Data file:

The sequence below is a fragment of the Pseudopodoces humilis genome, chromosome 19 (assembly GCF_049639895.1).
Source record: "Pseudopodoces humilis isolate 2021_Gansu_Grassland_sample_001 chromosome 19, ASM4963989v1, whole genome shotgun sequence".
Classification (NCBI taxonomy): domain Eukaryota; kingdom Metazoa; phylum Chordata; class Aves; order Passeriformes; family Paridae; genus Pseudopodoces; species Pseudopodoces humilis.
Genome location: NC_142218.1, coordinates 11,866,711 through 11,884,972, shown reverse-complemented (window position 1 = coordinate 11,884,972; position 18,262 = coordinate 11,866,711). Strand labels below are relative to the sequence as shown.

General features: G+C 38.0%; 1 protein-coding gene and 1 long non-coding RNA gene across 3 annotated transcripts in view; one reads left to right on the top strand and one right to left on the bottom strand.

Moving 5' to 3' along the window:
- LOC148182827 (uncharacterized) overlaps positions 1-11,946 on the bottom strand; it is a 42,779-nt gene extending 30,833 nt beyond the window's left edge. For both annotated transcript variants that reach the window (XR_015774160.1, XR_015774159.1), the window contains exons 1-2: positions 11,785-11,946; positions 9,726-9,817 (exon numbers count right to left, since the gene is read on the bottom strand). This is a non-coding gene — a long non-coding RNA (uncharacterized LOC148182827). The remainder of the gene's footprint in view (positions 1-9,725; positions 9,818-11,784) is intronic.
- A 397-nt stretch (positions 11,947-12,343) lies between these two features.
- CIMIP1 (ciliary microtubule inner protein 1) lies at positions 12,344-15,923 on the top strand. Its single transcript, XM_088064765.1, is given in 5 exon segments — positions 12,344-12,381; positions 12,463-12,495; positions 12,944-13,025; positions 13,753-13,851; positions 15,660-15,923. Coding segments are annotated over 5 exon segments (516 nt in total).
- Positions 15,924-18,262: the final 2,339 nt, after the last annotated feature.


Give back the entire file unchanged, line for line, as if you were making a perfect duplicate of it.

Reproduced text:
The sequence below is a fragment of the Pseudopodoces humilis genome, chromosome 19 (assembly GCF_049639895.1).
Source record: "Pseudopodoces humilis isolate 2021_Gansu_Grassland_sample_001 chromosome 19, ASM4963989v1, whole genome shotgun sequence".
Classification (NCBI taxonomy): domain Eukaryota; kingdom Metazoa; phylum Chordata; class Aves; order Passeriformes; family Paridae; genus Pseudopodoces; species Pseudopodoces humilis.
Genome location: NC_142218.1, coordinates 11,866,711 through 11,884,972, shown reverse-complemented (window position 1 = coordinate 11,884,972; position 18,262 = coordinate 11,866,711). Strand labels below are relative to the sequence as shown.

General features: G+C 38.0%; 1 protein-coding gene and 1 long non-coding RNA gene across 3 annotated transcripts in view; one reads left to right on the top strand and one right to left on the bottom strand.

Moving 5' to 3' along the window:
- LOC148182827 (uncharacterized) overlaps positions 1-11,946 on the bottom strand; it is a 42,779-nt gene extending 30,833 nt beyond the window's left edge. For both annotated transcript variants that reach the window (XR_015774160.1, XR_015774159.1), the window contains exons 1-2: positions 11,785-11,946; positions 9,726-9,817 (exon numbers count right to left, since the gene is read on the bottom strand). This is a non-coding gene — a long non-coding RNA (uncharacterized LOC148182827). The remainder of the gene's footprint in view (positions 1-9,725; positions 9,818-11,784) is intronic.
- A 397-nt stretch (positions 11,947-12,343) lies between these two features.
- CIMIP1 (ciliary microtubule inner protein 1) lies at positions 12,344-15,923 on the top strand. Its single transcript, XM_088064765.1, is given in 5 exon segments — positions 12,344-12,381; positions 12,463-12,495; positions 12,944-13,025; positions 13,753-13,851; positions 15,660-15,923. Coding segments are annotated over 5 exon segments (516 nt in total).
- Positions 15,924-18,262: the final 2,339 nt, after the last annotated feature.